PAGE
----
How to Write Covered Call Purchases

Writing covered calls is a popular, low-risk way to earn income from the stocks you own. Call writers are actually selling the option and keeping the amount they receive for the sale. The stock is used as collateral, so there’s no need to open a margin account. As long as the stock remains lower than the option strike price, the stock owner keeps the premium as income.

Step 1

Find a stock that trades options. Use your brokerage account’s stock screener to locate stocks that are trading in a small range or in a downtrend. Look for stocks with good fundamentals in an industry that is trending up. Option contracts control 100 shares of stock, so if you want to sell two options, you must buy 200 shares. Now use the options screener to find options with volatility in the 20 to 25 percent range. Look for options trading at-the-money, with a minimum trade volume of at least 500 trades per day.

Step 2

Select the call option you want to write, which is the same thing as selling the call option. Pull up the option chain and look for a call option at least one strike above the current stock price. Decide if you want to trade the option weekly or monthly. Writing covered calls reduces the amount of money you need to purchase the stock. For example, you decide to purchase 100 shares of XYZ stock selling at $10 a share, for a total cost of $1,000. You sell a call option contract with a strike price of $15 for $2.50. Compute the option premium by multiplying the $2.50 option price times 100 stock shares for a total option premium of $250. Now subtract the $250 premium from the stock cost of $1,000, and your net cost to purchase the stock is $750.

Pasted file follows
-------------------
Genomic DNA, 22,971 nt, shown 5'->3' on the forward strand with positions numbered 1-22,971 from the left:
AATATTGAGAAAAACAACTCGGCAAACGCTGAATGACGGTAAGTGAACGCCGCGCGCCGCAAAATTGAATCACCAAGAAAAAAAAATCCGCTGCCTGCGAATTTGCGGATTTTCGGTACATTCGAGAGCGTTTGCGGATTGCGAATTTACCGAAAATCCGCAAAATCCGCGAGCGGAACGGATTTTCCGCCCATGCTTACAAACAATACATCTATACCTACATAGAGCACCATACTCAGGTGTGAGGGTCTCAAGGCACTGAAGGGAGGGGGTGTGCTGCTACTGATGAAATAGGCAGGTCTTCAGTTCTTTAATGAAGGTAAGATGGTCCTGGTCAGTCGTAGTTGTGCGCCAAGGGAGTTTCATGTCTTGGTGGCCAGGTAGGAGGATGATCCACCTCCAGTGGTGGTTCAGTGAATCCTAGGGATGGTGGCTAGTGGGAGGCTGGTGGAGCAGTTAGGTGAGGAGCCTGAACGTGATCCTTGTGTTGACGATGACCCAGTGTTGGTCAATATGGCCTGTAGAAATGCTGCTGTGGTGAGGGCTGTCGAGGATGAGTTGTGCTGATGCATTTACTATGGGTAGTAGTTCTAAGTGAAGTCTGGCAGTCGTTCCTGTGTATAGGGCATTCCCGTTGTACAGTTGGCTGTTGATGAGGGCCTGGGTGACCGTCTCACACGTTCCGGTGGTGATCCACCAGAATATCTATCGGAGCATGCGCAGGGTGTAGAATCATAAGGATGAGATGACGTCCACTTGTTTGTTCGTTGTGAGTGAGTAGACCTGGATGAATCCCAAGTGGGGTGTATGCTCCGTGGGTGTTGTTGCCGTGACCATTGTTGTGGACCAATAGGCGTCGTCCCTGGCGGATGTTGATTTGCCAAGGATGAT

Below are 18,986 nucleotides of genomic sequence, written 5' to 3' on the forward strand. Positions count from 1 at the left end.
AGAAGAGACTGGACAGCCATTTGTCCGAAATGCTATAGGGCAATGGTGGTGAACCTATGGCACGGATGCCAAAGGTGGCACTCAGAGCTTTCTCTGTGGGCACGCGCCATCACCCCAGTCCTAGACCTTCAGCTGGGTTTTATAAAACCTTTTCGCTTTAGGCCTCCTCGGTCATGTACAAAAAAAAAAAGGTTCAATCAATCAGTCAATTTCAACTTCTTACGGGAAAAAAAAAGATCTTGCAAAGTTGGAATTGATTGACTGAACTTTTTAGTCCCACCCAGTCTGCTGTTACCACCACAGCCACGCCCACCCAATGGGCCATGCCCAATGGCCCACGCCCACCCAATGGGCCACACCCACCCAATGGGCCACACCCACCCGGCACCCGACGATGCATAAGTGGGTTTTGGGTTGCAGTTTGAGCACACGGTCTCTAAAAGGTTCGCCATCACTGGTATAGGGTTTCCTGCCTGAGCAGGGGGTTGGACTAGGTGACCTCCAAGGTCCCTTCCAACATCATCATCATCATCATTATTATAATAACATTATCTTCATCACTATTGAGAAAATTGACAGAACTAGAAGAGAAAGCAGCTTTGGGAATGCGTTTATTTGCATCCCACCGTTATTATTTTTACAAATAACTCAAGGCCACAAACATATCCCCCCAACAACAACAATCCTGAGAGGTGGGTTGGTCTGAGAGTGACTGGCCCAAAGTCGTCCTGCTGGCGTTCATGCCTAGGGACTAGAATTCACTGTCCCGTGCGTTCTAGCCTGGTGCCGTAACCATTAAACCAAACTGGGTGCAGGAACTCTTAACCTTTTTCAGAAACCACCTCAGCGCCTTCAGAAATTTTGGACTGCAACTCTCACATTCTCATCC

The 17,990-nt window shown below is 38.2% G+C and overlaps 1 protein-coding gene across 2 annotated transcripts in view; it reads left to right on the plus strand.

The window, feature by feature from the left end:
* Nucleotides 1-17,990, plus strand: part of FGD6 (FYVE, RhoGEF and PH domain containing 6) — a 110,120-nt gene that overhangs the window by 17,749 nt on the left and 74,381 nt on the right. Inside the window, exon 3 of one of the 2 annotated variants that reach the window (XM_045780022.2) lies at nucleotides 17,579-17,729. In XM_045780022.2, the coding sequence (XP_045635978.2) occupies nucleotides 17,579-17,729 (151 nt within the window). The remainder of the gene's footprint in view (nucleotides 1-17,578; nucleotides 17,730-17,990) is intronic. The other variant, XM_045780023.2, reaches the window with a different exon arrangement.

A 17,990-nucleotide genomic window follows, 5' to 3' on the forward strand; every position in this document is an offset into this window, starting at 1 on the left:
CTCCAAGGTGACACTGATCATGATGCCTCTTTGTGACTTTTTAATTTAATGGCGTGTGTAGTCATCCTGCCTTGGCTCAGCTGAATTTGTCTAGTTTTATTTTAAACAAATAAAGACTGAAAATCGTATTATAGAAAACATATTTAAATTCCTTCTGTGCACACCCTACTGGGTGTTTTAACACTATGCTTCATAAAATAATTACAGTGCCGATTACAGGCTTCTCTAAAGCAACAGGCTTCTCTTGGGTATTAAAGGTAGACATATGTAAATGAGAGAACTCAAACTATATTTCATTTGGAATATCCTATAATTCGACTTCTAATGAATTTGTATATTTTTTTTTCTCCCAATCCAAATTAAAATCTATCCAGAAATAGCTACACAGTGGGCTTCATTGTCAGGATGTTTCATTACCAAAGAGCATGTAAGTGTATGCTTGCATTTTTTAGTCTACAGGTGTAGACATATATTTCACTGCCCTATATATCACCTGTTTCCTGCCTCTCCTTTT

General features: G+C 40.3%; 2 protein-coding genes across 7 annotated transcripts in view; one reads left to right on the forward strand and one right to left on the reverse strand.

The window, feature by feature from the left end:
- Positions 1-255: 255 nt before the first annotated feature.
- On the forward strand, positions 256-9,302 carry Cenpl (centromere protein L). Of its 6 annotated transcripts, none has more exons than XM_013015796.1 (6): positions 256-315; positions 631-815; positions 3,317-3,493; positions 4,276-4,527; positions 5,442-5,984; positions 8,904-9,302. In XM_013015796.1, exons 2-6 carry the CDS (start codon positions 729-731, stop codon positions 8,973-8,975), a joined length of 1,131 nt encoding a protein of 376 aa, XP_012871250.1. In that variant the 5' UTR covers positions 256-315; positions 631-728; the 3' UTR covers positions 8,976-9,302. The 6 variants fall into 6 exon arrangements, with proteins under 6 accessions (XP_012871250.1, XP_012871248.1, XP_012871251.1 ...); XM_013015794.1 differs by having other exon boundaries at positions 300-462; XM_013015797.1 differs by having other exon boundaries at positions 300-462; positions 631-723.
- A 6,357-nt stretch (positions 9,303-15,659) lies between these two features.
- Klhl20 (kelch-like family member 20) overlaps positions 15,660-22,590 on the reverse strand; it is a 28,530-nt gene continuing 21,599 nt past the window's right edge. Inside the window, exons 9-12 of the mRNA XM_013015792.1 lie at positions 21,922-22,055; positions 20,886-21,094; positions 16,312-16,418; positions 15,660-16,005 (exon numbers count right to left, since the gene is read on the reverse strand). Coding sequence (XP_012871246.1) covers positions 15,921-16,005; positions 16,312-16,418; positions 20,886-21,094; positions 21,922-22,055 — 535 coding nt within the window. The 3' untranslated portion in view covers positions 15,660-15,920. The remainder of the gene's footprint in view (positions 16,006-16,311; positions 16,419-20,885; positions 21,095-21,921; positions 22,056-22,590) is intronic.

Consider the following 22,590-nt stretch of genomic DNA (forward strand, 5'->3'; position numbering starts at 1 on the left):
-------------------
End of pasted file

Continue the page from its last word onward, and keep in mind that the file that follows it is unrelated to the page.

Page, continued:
Step 3

Go to your order entry window and select "covered call" as the order type. Enter the stock symbol, the number of shares you want to buy and the price per share. Now enter the option symbol you want to trade, the number of contracts you want to sell, and the option price. The trade will show your net debit cost for entering the trade. If the option is not exercised, you keep the premium. You can now write another covered call and earn additional income each time the option is not exercised.

Items you will need

  • Stock and options trading account

Tip

  • Select stocks with low volatility that are trading flat or in a slight uptrend.

Warning

  • If the stock price rises, and the option you wrote is exercised, the call buyer now owns your stock. Be sure the stock you write covered calls on is one you wouldn’t mind losing.

Photo Credits

  • Comstock/Comstock/Getty Images

About the Author

Based in St. Petersburg, Fla., Karen Rogers covers the financial markets for several online publications. She received a bachelor's degree in business administration from the University of South Florida.

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